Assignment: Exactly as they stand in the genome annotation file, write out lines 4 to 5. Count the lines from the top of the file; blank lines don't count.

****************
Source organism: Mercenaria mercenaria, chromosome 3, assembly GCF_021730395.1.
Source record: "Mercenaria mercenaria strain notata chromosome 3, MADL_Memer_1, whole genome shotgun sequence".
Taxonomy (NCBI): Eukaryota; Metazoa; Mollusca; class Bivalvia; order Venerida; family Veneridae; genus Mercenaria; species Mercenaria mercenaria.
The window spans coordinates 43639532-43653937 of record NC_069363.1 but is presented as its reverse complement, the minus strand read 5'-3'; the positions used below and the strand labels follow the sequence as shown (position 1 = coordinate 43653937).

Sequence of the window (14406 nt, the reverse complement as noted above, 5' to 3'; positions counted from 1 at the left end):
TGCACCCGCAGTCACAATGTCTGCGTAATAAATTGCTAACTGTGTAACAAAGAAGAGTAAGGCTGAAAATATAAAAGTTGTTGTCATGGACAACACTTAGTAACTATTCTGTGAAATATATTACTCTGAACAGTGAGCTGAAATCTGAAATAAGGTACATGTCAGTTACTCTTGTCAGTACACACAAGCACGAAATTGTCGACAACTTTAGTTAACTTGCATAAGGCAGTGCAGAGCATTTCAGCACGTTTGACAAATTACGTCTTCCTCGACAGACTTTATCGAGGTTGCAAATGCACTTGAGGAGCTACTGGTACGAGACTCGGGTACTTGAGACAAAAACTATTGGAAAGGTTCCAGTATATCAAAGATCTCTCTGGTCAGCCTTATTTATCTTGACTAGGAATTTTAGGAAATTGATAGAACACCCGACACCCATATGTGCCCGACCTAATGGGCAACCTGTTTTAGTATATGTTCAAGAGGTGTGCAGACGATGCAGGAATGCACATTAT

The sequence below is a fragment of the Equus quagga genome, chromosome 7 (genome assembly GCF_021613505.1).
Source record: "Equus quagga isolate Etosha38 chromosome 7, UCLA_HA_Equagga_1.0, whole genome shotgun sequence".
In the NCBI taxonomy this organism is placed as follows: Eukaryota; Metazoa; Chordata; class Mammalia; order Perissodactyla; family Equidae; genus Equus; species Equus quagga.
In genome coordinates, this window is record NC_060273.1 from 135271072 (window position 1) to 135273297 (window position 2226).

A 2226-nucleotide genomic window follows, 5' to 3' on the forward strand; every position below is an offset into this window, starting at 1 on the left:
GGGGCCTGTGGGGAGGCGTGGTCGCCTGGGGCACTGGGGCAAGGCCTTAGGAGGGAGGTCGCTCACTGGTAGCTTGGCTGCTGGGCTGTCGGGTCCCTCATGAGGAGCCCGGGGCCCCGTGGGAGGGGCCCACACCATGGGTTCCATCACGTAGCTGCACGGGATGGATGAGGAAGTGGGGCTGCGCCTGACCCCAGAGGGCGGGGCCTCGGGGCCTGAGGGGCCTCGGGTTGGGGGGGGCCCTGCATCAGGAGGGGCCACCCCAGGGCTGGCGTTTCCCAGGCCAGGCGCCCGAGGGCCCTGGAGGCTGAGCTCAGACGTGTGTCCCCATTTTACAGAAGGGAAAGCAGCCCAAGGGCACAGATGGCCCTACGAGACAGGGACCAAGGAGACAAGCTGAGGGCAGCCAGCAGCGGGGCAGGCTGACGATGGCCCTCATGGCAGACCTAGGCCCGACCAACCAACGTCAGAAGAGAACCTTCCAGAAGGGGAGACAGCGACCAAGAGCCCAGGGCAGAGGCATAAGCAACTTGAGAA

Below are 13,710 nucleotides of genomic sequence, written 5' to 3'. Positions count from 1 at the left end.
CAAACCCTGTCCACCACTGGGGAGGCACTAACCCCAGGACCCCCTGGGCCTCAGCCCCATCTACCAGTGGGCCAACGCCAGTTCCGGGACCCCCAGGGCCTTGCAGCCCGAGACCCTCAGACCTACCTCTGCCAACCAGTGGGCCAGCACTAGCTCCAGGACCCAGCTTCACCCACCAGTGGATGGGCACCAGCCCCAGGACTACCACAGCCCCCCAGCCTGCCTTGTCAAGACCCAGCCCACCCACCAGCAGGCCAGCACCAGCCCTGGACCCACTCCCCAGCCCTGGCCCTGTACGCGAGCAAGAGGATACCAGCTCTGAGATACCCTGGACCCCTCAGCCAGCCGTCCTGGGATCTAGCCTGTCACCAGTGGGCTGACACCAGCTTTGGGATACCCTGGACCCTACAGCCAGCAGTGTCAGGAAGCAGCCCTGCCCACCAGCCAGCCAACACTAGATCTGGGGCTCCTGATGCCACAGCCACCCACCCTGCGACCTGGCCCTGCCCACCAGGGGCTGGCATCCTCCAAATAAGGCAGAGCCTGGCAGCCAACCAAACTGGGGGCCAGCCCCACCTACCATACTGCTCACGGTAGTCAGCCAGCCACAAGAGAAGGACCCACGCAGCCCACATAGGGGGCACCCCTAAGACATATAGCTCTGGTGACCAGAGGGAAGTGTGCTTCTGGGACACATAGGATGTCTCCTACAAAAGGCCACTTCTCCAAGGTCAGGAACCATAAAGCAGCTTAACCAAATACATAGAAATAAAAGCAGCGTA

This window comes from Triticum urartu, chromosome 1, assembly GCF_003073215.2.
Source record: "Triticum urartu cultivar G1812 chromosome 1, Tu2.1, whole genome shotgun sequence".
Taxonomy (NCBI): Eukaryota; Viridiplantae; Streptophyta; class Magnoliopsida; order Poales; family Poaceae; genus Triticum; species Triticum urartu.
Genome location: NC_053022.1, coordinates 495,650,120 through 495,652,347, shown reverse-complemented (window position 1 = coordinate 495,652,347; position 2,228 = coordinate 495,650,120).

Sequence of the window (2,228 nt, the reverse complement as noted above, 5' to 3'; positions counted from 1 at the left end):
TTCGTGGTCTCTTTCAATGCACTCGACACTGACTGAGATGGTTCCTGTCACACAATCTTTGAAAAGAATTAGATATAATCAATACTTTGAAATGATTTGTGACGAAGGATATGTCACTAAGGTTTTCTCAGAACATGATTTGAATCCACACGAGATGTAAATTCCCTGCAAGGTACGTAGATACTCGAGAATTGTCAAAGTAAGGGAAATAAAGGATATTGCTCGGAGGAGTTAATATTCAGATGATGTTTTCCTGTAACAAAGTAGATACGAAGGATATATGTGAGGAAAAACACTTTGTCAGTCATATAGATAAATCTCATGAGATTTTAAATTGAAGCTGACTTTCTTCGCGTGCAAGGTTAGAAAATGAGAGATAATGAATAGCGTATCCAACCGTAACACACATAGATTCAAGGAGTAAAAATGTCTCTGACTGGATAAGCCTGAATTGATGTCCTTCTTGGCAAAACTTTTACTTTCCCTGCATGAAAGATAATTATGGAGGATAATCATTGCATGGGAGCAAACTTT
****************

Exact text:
The window spans coordinates 43639532-43653937 of record NC_069363.1 but is presented as its reverse complement, the minus strand read 5'-3'; the positions used below and the strand labels follow the sequence as shown (position 1 = coordinate 43653937).

Sequence of the window (14406 nt, the reverse complement as noted above, 5' to 3'; positions counted from 1 at the left end):